Yesterday I participated in the Smithsonian Institution’s Tweetup, a gathering of about 30 people interested in museums and science, but who also use Twitter. (I’ve also attended Tweetups organized by NASA.) I won’t give you a complete blow-by-blow description of the day, but if you want a feel for everything we did, please check out Jennifer Dorroh’s Twitter summary of the event.
We got a tour of the Museum Support Center, one of the Smithsonian’s storage and research sites, something very few non-researchers get to see. The main bits of the tour:
- Part of the “wet collection”: fish specimens preserved in alcohol, including a coelacanth! (Coelacanths are fish species related to the ancestors of all terrestrial vertebrates, including humans.) Our guide was Carole Baldwin, whose enthusiasm and depth of knowledge are incredible. She’s a well-known marine biologist who studies deep sea reefs and the species that inhabit them, so it was truly an honor that she took the time to meet a group of random people like us.
- We also got to see a wide selection of land snail specimens. Snails are a very diverse group, partly because they are slow moving: simple barriers of landscape can isolate populations, leaving evolution free to work its magic. About 30,000 species of land snails are known, with a diversity of shell structures or (in the case of slugs) no external shell at all. Many of those shells are very beautiful, and seeing them laid out was quite aesthetically, as well as intellectually, pleasing.
- The next stop was part of the anthropology area, where we saw shrunken heads from the upper Amazon peoples (collected as war trophies) and a few skeletons from people who donated their bodies to science. We also were able to see a collection of skulls exhibiting trephination, the practice (in this case by the aboriginal peoples of the Andes) of cutting a hole in the head to relieve pressure on the brain after an injury. We also saw the Soap Man, a man whose grave became waterlogged, leading to a bizarre transformation of his body fat into a soap-like substance. (This is why I love being a science geek among science geeks.)
The final bit of the tour was my favorite: a visit to the clean room housing the Smithsonian’s Antarctic meteorite collection. I had to try very hard to keep from going into Teacher Mode (which in turn is hard to distinguish from my Excited Fanboy Mode), where I start talking excitedly about the subject at hand to whoever is standing near me. Since it was a clean room, we all had to don smocks, hair nets, and booties; if we had been allowed to look at an actual meteorite from the collection, we would have needed to wear masks and gloves as well. The meteorites themselves were in sealed containers filled with a pure nitrogen atmosphere, a minimally reactive environment to keep the meteorites as uncontaminated as possible. To get one out to study, you would need to reach into the box using the gloves shown in the image above, transfer the meteorite to a small airlock on the side, and (making sure to handle it as little as possible) take it to a workshop bench within the clean room for examination.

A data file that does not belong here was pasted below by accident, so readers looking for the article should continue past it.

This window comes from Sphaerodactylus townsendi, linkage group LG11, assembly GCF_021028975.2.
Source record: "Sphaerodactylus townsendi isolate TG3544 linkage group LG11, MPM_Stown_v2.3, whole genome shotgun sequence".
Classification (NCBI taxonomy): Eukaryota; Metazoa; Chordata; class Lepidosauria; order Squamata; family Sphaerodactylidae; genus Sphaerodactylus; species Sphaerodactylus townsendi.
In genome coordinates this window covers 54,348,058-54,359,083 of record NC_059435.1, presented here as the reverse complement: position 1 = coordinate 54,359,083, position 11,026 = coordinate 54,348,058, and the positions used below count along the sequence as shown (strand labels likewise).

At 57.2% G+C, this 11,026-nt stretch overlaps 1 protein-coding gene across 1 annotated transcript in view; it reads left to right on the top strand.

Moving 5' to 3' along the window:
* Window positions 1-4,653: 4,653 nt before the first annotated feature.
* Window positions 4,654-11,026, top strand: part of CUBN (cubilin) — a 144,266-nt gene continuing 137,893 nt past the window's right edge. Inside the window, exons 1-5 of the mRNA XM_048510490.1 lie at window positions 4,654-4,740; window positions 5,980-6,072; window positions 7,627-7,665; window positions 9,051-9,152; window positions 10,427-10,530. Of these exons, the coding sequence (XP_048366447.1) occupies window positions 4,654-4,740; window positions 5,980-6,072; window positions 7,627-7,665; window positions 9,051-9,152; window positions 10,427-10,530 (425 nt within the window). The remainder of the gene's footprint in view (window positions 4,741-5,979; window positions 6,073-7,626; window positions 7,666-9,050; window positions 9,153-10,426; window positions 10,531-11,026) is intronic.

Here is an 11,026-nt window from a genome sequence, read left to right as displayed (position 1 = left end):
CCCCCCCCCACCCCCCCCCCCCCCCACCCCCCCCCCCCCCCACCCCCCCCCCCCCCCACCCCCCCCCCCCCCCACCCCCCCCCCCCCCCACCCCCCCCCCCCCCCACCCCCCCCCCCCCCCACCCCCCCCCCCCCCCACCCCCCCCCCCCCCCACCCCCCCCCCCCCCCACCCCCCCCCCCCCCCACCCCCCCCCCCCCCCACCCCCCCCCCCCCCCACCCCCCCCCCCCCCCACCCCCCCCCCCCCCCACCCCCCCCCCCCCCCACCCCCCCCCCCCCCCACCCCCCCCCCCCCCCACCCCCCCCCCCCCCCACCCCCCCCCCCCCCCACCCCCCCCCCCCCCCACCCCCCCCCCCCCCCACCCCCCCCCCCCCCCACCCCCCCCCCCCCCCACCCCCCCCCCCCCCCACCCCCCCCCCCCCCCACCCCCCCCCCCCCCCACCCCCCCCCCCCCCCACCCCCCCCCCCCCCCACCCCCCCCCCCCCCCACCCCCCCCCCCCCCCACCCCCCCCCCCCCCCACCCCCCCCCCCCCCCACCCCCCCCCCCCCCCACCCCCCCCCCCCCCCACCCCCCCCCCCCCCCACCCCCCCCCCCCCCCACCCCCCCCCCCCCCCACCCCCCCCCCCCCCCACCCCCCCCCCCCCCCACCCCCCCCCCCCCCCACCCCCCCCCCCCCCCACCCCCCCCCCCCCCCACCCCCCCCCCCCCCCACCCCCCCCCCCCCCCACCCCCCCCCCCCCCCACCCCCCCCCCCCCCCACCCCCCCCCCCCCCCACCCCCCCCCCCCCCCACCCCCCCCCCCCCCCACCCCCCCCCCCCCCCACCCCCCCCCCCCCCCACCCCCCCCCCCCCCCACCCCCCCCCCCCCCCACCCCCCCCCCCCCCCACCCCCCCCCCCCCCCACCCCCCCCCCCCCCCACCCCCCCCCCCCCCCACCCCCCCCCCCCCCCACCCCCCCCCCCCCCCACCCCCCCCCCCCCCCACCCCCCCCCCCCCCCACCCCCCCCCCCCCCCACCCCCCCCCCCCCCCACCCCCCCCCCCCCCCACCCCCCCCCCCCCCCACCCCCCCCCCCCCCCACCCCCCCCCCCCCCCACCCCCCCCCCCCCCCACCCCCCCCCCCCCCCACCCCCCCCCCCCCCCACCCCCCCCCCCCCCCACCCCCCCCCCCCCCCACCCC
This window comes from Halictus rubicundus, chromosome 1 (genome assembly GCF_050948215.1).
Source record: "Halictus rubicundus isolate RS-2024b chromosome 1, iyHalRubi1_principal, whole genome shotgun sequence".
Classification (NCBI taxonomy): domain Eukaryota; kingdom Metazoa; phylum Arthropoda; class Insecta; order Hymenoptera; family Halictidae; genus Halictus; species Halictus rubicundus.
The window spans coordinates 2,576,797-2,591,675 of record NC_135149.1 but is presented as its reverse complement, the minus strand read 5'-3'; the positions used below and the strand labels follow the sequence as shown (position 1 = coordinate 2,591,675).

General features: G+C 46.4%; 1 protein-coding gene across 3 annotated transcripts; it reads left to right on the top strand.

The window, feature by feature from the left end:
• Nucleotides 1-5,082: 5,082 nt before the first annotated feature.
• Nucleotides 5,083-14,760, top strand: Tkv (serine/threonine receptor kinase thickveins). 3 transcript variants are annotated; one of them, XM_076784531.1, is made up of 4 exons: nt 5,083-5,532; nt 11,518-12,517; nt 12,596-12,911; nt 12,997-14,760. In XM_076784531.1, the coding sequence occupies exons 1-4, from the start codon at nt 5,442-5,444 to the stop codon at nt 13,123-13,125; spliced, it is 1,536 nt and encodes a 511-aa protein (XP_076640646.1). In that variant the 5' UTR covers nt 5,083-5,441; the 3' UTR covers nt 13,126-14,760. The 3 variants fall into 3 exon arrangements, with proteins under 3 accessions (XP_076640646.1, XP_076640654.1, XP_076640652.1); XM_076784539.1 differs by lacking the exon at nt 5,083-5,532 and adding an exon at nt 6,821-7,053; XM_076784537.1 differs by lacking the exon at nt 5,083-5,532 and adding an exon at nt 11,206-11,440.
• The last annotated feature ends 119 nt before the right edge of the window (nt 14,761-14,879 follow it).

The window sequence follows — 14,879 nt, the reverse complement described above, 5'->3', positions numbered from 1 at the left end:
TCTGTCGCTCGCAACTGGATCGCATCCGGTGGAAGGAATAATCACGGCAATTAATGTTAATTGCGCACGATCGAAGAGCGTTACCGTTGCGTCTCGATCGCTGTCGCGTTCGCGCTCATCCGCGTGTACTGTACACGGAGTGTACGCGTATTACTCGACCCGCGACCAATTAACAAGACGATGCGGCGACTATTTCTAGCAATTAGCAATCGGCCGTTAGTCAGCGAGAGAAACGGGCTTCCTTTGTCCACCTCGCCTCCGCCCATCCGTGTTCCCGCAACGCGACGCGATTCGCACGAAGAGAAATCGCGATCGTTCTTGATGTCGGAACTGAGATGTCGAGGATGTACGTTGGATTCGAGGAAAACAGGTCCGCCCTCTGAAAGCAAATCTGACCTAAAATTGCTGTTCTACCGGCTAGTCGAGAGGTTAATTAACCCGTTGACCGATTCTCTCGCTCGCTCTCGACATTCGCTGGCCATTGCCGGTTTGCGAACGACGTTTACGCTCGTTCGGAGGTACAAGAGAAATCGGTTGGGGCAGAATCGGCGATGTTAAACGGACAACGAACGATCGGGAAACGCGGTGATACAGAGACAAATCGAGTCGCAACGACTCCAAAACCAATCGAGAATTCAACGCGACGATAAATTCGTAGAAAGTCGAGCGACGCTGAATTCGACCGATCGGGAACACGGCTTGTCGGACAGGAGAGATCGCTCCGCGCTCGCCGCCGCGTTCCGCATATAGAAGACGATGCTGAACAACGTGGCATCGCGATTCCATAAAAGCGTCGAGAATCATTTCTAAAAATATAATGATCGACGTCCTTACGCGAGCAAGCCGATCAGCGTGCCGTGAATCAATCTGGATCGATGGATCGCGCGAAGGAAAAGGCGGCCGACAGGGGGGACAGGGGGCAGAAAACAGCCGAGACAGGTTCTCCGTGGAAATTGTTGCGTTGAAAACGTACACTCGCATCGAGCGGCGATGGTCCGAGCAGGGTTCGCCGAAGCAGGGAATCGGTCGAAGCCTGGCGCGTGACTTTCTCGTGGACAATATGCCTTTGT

Many meteorites are remnants of the debris left over from the formation of the Solar System, when small chunks of rock collided and aggregated into larger bodies like Earth. Not every scrap of available rock was used up in this process, and occasionally one (called a meteoroid while it’s traveling willy nilly through the Solar System) will cross paths with Earth and fall to the ground. Other meteorites are from Mars, blasted from the surface by another impact, and almost certainly chunks of rock on Mars originated on Earth too. (Caleb Scharf has more on that story.)
So, when studying meteorites, it’s important to keep them as pristine as possible: contamination by anything in the atmosphere or any organisms such as bacteria can change them, making it difficult to determine exactly what it is made of. If the meteorite is from the early Solar System, then it tells us a lot about the chemical history and early conditions that led to what we see today. In fact, studying radioactive substances in meteorites like these provide a good double-check on the age of the Earth and Sun; the fact that their ages are around 4.5 billion years shows that we have a very good handle on how old Earth really is. Similarly, if the meteorite is Martian in origin, then it provides a window into another planet, including its chemistry and possible traces of life forms (though every story hyping the discovery of life in Martian meteorites so far has been more sound than substance). The Smithsonian meteorites are collected from Antarctica, since that’s already a fairly pristine environment: not much precipitation, and little chance of biological contamination.
I’m not a planetary scientist, but I’d love to go back in a kind of apprentice mode to study some of those samples. I’ve held meteorites (collected in less pristine conditions, so contaminated enough already that my dirty paws won’t hurt them much more), but there’s an additional intellectual thrill associated with touching something from Mars, or an object that has changed little in 4.5 billion years.
So, if my friends at the Smithsonian are reading this: thank you for a wonderful day, a wonderful tour, and I hope to be able to come back again.